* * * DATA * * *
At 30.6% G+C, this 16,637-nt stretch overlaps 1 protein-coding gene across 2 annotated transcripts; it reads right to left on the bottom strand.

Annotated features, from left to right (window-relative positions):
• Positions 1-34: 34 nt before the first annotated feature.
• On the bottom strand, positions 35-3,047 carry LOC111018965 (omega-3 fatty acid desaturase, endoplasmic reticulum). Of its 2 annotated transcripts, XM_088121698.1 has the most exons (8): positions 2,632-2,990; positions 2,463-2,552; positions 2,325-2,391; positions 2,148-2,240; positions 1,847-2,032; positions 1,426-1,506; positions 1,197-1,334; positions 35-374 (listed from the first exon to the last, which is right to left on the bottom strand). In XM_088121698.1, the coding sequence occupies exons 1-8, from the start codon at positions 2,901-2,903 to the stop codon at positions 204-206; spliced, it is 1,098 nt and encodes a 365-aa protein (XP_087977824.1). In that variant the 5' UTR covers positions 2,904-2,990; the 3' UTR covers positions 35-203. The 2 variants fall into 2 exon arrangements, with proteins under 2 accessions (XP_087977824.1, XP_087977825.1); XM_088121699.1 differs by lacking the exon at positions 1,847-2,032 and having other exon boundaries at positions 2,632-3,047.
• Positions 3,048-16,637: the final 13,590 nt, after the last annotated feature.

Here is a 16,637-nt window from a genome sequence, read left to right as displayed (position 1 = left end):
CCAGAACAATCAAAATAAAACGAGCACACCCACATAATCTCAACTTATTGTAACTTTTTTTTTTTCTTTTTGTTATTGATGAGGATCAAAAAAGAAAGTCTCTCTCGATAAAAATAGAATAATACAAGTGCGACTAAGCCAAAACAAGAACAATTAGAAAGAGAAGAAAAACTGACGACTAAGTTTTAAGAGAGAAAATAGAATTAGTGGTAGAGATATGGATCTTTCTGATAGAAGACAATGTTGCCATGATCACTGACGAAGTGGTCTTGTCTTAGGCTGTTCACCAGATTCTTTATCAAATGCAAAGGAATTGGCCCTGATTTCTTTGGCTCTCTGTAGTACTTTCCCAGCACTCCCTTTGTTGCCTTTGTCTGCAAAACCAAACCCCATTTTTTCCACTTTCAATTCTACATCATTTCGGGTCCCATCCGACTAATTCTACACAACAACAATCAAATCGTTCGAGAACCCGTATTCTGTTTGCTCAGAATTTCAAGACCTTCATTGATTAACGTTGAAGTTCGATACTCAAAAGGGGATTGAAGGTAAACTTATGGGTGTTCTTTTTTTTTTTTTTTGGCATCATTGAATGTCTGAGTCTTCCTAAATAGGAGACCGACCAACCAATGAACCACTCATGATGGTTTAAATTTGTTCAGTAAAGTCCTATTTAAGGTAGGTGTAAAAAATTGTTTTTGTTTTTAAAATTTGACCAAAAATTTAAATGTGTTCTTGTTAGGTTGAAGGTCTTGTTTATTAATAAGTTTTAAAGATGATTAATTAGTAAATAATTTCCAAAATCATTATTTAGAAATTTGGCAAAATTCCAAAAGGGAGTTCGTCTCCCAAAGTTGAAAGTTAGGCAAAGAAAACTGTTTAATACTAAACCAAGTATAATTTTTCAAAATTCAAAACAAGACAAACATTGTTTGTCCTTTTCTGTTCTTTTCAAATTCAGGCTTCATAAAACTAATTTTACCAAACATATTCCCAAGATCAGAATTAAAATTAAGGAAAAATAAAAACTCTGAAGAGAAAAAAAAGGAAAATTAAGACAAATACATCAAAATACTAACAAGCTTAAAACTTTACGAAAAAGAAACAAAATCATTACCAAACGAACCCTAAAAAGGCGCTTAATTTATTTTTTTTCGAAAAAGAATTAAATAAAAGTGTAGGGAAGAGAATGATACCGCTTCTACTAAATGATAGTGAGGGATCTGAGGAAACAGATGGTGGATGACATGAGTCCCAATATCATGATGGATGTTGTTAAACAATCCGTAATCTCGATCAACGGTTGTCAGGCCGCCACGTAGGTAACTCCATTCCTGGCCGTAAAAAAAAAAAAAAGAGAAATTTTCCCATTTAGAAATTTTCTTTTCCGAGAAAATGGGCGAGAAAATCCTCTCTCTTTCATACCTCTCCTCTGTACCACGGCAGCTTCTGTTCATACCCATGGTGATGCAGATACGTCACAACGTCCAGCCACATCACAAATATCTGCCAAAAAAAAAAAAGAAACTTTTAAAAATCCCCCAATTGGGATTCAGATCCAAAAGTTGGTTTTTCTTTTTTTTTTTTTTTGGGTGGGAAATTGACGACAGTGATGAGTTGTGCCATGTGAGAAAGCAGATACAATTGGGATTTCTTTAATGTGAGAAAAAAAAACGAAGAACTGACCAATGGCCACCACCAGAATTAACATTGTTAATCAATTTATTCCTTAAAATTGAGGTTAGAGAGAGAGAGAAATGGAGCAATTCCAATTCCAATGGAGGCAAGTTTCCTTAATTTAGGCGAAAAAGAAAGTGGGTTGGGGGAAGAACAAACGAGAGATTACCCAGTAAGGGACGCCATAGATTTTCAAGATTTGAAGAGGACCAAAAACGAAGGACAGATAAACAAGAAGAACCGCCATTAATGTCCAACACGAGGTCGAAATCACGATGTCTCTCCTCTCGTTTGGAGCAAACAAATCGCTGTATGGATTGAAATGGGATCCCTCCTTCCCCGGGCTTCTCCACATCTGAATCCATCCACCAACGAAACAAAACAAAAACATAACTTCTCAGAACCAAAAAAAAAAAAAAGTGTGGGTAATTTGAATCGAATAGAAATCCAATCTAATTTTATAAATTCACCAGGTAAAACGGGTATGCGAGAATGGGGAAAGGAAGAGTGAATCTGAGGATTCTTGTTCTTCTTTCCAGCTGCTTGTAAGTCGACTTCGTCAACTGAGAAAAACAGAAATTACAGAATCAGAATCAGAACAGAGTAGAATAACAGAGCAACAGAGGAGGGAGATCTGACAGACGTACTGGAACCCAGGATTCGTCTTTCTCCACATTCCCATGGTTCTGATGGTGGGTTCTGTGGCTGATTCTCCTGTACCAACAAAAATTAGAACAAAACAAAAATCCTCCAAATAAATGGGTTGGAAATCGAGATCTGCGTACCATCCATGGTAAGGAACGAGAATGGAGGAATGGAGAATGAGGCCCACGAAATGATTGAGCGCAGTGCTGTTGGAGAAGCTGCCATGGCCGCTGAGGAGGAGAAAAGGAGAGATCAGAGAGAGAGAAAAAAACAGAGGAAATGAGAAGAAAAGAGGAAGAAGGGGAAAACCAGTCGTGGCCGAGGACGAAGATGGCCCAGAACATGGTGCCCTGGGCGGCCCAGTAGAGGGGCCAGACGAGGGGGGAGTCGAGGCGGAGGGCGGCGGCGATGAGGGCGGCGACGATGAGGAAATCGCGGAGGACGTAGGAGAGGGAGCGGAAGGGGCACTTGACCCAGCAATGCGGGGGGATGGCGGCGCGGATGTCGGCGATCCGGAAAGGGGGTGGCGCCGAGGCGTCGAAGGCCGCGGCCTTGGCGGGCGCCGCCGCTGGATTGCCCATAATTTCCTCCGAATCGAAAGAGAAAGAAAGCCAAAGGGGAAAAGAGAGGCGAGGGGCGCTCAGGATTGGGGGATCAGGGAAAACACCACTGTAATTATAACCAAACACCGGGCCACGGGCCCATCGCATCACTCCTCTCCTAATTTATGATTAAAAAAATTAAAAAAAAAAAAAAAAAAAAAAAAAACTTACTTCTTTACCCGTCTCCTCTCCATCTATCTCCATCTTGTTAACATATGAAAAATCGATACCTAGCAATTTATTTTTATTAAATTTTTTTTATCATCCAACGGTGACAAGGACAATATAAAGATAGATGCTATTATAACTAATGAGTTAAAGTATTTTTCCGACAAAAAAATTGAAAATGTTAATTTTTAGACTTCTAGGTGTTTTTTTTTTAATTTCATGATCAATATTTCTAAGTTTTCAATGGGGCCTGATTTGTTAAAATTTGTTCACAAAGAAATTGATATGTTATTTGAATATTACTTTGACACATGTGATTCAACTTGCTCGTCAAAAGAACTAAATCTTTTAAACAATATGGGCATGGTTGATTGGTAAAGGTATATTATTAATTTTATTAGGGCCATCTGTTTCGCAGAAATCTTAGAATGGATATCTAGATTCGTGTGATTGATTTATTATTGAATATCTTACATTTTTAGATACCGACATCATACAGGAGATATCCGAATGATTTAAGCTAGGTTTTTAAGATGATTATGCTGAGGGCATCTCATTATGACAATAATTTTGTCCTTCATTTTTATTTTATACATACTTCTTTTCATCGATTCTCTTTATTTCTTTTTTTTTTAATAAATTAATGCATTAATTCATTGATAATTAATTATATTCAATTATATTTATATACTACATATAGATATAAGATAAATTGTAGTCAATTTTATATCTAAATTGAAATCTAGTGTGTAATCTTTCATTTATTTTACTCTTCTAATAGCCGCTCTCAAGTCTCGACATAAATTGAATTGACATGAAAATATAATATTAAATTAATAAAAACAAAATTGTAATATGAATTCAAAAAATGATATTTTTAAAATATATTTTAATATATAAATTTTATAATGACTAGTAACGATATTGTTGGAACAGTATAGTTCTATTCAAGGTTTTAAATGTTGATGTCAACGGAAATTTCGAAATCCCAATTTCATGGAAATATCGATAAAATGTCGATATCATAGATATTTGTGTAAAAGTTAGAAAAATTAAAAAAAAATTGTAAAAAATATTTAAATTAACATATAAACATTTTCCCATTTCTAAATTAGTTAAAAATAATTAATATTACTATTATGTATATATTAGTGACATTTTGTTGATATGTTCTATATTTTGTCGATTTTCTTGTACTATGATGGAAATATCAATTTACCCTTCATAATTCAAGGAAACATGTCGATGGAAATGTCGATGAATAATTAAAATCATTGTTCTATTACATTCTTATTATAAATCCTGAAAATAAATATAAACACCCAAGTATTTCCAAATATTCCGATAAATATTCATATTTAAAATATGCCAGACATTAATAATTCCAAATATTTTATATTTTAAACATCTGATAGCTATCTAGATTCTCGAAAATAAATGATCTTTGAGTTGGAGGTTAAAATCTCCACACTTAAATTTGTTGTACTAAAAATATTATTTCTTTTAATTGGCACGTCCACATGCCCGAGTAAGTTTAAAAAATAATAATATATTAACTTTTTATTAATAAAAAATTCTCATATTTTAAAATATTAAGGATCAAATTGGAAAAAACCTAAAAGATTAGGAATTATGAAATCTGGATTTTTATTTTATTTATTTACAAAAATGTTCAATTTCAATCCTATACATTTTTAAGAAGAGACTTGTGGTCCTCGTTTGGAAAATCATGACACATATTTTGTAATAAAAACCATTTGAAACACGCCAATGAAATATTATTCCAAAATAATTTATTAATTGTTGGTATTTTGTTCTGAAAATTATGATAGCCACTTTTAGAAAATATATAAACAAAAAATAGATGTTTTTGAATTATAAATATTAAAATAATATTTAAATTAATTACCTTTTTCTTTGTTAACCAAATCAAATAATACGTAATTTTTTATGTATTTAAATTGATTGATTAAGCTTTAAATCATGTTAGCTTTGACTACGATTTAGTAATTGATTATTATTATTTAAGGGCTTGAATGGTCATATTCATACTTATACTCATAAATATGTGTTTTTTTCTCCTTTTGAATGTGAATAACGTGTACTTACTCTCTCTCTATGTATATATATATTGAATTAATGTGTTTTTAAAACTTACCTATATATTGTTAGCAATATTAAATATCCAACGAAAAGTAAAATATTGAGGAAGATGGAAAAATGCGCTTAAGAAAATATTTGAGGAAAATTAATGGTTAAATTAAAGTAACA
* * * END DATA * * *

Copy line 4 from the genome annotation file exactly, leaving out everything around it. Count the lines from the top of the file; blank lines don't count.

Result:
• On the bottom strand, positions 35-3,047 carry LOC111018965 (omega-3 fatty acid desaturase, endoplasmic reticulum). Of its 2 annotated transcripts, XM_088121698.1 has the most exons (8): positions 2,632-2,990; positions 2,463-2,552; positions 2,325-2,391; positions 2,148-2,240; positions 1,847-2,032; positions 1,426-1,506; positions 1,197-1,334; positions 35-374 (listed from the first exon to the last, which is right to left on the bottom strand). In XM_088121698.1, the coding sequence occupies exons 1-8, from the start codon at positions 2,901-2,903 to the stop codon at positions 204-206; spliced, it is 1,098 nt and encodes a 365-aa protein (XP_087977824.1). In that variant the 5' UTR covers positions 2,904-2,990; the 3' UTR covers positions 35-203. The 2 variants fall into 2 exon arrangements, with proteins under 2 accessions (XP_087977824.1, XP_087977825.1); XM_088121699.1 differs by lacking the exon at positions 1,847-2,032 and having other exon boundaries at positions 2,632-3,047.